Thinking Of Starting A Business?

Untitled designGuest Article by Anne Livesey

Being a Mum is a very busy job, always on the go, a million things to think of at once. Then all of a sudden you have a great new business idea and you think, ‘I’m going to be a MumPreneur!’.

Don’t be shocked at how you feel. Many mums, of all ages are turning their dreams of running their own business into a reality, but it’s still a huge change in lifestyle, so feeling nervous and excited all at the same time is perfectly normal.

Child care costs are soaring and actually finding the right kind of reliable child care isn’t always straightforward. It’s certainly horribly expensive. Add to this trying to find a truly child friendly employer who is happy to mix about your days and hours if a little one is poorly or your childminder lets you down is really hard. You also feel that you have meetings to go to, colleagues to support and rushing away because your toddler has stuck something up their nose and needs to go to A&E just makes you feel a bad employee AND a rubbish mum for not being there in the first place!

So if you have a hobby or an interest, why not start your own business and be your own boss. It means you can work around your family and if you need a few hours or a couple of days off to look after kids or go to the Nativity play or watch them play football, it’s fine because you know your new boss will say yes!

Many business can be started in a very small way. Others need a lot of investment financially, so it will depend on your circumstances what type of business you would like to start. It’s always best to walk before you can run, even if you have a wheelbarrow full of £50 notes to invest in your new venture.

One central focus has to be research. Chat to everyone you know about your business idea – LISTEN to their feedback. Friends and family are notoriously either hyper supportive or hyper critical. If you want to sell something through shops, go in and chat to some of your potential customers and see if they would be interested and how much they would pay.

If you’re going to sell direct to you customers such as at school fairs or Christmas fairs, visit some fairs and see how it’s done. Chat to the stall holders and get as much information about their experiences as you can. We all love to talk about our own businesses and experiences, even to competitors. It’s surprisingly friendly out on the fair circuit, although of course you always the odd awkward one!

So where to start? Researching your idea is the best place. You may be surprised that when you actually start your business it may be different form the original idea. My business started off as a knitting kit idea, and now I sell 12 different ranges of gifts, but I do also still sell knitting kits – in my two years of research, the idea changed considerably.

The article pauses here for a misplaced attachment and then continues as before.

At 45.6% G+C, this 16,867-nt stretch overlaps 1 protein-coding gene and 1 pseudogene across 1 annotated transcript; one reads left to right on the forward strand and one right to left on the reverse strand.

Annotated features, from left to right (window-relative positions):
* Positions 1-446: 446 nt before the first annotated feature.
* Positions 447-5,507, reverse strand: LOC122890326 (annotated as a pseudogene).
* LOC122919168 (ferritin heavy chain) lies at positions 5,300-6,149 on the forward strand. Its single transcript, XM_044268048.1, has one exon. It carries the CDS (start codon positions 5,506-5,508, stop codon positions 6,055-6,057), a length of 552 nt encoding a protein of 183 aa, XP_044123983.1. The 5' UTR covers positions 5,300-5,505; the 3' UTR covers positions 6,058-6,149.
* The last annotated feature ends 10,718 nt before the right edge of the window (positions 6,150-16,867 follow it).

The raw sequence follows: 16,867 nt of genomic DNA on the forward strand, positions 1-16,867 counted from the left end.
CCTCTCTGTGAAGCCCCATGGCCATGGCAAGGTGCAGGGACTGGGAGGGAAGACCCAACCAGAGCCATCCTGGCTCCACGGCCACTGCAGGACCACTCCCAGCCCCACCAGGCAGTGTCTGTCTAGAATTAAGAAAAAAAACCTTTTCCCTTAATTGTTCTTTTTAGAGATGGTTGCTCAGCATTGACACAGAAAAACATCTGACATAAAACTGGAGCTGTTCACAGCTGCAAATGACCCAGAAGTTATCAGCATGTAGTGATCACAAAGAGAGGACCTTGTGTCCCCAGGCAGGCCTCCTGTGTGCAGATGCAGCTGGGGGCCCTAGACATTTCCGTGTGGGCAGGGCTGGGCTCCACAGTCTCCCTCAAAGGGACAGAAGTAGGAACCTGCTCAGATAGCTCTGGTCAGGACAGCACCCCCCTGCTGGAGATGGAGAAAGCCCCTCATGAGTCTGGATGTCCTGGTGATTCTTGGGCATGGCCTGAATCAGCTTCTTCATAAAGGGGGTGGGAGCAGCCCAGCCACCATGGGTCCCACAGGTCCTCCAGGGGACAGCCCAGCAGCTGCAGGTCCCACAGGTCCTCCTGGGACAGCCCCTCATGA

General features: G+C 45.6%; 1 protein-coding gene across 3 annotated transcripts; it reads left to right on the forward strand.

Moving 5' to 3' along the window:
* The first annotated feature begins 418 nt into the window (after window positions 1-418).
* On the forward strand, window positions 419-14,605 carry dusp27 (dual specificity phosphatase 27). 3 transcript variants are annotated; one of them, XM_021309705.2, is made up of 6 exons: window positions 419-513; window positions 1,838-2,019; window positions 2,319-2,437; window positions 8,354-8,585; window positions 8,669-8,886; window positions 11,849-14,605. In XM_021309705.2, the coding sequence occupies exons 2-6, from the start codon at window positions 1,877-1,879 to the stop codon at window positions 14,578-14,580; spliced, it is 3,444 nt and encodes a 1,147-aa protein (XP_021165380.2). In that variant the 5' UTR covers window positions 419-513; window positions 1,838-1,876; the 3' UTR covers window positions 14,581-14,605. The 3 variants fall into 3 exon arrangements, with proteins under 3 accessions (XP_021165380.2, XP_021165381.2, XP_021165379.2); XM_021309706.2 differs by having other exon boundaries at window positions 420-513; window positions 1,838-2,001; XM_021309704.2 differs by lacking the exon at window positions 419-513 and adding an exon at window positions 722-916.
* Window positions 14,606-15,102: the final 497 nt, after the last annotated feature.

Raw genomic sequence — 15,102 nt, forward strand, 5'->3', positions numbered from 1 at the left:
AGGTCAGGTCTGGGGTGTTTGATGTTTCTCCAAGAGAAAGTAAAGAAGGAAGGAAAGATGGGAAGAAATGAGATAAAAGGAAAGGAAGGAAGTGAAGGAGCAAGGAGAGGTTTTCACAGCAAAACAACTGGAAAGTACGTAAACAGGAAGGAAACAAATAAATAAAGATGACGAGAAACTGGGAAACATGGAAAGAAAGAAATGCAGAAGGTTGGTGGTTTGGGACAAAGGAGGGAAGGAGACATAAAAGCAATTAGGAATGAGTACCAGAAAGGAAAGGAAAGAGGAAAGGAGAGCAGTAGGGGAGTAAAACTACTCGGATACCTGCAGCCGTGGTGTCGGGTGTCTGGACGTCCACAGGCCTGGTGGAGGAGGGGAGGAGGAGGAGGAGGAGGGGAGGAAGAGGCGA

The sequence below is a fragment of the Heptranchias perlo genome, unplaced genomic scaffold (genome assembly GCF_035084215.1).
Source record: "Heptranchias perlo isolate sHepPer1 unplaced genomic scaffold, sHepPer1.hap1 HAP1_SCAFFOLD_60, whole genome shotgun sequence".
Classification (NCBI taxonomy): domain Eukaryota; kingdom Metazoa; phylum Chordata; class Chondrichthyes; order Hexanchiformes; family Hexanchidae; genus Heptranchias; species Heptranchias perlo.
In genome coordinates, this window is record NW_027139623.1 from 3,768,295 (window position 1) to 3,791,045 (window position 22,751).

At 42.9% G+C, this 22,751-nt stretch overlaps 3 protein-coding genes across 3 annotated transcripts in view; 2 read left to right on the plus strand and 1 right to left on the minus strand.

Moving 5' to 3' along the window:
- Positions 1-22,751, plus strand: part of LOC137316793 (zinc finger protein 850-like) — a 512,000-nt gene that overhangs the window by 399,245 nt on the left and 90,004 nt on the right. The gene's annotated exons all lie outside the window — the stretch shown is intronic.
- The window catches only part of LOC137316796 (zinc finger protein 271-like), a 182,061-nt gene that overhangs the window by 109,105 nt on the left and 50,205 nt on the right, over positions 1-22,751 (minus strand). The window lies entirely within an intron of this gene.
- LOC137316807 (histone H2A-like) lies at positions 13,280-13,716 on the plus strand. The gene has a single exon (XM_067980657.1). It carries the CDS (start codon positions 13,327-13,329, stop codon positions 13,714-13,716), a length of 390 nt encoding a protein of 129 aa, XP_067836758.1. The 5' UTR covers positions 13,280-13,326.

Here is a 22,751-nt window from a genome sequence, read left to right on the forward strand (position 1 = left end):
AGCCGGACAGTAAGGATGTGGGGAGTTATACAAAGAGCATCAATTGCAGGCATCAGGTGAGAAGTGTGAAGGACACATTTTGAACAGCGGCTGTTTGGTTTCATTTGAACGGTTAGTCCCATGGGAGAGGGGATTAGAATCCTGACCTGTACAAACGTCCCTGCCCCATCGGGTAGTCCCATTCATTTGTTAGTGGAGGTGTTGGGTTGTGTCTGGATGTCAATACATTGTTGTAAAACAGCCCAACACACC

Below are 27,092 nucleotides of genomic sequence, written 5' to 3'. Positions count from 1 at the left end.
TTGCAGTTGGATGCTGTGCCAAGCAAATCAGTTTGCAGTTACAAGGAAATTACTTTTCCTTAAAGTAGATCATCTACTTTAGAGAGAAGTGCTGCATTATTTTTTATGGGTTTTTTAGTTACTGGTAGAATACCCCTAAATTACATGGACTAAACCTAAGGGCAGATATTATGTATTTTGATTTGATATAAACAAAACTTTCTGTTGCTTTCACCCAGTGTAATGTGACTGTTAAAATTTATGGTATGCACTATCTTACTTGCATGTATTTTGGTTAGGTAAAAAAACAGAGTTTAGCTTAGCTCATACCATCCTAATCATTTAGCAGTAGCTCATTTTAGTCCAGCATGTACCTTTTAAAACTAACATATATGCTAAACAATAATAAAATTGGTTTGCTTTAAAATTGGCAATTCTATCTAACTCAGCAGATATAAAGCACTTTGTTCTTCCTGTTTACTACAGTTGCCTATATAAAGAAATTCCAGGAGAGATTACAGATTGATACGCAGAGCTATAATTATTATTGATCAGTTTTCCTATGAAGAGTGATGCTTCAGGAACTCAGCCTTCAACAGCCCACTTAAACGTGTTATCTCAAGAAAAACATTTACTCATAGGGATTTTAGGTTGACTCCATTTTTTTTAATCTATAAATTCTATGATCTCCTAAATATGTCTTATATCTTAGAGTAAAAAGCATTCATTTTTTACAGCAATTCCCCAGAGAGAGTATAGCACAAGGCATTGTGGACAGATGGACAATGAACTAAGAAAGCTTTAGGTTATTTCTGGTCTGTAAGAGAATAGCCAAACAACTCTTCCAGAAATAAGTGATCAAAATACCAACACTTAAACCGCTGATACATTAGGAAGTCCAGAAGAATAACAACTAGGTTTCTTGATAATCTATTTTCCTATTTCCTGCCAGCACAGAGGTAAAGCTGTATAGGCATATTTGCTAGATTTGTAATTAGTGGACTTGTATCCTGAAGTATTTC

You’ll need to define what it is your business is going to do.

Find out who your competitors are: What are their prices? Where do they sell? What do their customers think of them? Is there some way you could do better than them?

Make a list of your types of customer. Give them names: Diane the Housewife, John the Plumber, Michelle the Student, that type of thing. Then list by each type of customer what they would buy from you and why, and where they buy from now and how you could offer something different to entice them away.

Then you need to get down to finances. What can you realistically start the business on? If you don’t have enough cash, it’s hard to get finance these days. You could produce a good business plan (which would have all the above research written down) and a two year cash flow and have a chat with your bank manager.

You could open a business bank account which quite frequently offer a free overdraft for the first 12-18 months, alongside free banking, which might give you enough working cash to get going.

Friends and family might be able to invest some of their cash into your business too.

I would always recommend putting your thoughts down on paper. It doesn’t have to be a formal business plan (although this helps raise finance), it could be a mind map, or just simply a notebook with everything that you come across written down – websites, suppliers, fair organisers, competition, website designers etc. Keep it all in one place – maybe by the bed so when you wake in the middle of a night with a bright idea just jot it down and get back to sleep!

I started my own business when I was 19 years old back in 1980, selling notices I had designed to shops to help them comply with the new Companies Act, and to help pay towards my studies. Then at 30 years old with two children under 3, I was a self employed Editor and Proofer which turned into research and writing in the business sector (it fitted perfectly with the kids as I used to work through the evening once they were asleep and spend all day playing). Now the ‘kids’ are 22 and 24, I run my own gift business, while also working part time as an Enterprise Coach and Start Up Mentor at the local Enterprise Agency, with some freelance writing thrown in for good measure!

Us entrepreneurial mums love to be busy, no matter how old the kids, if you have an idea, go for it! And get as much advice as you can – try your local Enterprise Agency if you have one, they should be able to help.

Good luck!

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